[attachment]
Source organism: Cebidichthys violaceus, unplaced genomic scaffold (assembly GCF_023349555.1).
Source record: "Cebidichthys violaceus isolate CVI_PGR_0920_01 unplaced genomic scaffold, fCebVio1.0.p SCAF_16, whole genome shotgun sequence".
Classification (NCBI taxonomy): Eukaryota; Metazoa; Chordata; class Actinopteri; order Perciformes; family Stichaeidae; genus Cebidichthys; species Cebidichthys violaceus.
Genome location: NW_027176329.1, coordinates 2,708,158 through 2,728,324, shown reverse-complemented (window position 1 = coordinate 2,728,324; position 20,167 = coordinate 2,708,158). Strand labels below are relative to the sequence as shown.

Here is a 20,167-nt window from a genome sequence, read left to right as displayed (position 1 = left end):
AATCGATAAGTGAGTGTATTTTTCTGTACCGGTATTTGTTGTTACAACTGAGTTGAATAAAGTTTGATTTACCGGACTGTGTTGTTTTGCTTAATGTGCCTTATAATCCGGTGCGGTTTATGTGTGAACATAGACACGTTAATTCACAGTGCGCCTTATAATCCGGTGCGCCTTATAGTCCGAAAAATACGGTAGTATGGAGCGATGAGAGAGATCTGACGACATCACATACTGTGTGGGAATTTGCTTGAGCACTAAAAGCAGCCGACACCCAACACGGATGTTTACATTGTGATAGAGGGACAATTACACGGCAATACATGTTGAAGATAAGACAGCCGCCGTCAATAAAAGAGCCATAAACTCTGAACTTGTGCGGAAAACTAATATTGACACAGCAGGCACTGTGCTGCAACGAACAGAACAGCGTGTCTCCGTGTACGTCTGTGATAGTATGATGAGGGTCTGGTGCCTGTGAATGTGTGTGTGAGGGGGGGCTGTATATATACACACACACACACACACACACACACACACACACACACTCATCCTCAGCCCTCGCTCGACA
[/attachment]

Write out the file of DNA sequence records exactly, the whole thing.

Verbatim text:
Source organism: Cebidichthys violaceus, unplaced genomic scaffold (assembly GCF_023349555.1).
Source record: "Cebidichthys violaceus isolate CVI_PGR_0920_01 unplaced genomic scaffold, fCebVio1.0.p SCAF_16, whole genome shotgun sequence".
Classification (NCBI taxonomy): Eukaryota; Metazoa; Chordata; class Actinopteri; order Perciformes; family Stichaeidae; genus Cebidichthys; species Cebidichthys violaceus.
Genome location: NW_027176329.1, coordinates 2,708,158 through 2,728,324, shown reverse-complemented (window position 1 = coordinate 2,728,324; position 20,167 = coordinate 2,708,158). Strand labels below are relative to the sequence as shown.

Here is a 20,167-nt window from a genome sequence, read left to right as displayed (position 1 = left end):
AATCGATAAGTGAGTGTATTTTTCTGTACCGGTATTTGTTGTTACAACTGAGTTGAATAAAGTTTGATTTACCGGACTGTGTTGTTTTGCTTAATGTGCCTTATAATCCGGTGCGGTTTATGTGTGAACATAGACACGTTAATTCACAGTGCGCCTTATAATCCGGTGCGCCTTATAGTCCGAAAAATACGGTAGTATGGAGCGATGAGAGAGATCTGACGACATCACATACTGTGTGGGAATTTGCTTGAGCACTAAAAGCAGCCGACACCCAACACGGATGTTTACATTGTGATAGAGGGACAATTACACGGCAATACATGTTGAAGATAAGACAGCCGCCGTCAATAAAAGAGCCATAAACTCTGAACTTGTGCGGAAAACTAATATTGACACAGCAGGCACTGTGCTGCAACGAACAGAACAGCGTGTCTCCGTGTACGTCTGTGATAGTATGATGAGGGTCTGGTGCCTGTGAATGTGTGTGTGAGGGGGGGCTGTATATATACACACACACACACACACACACACACACACACACACACTCATCCTCAGCCCTCGCTCGACA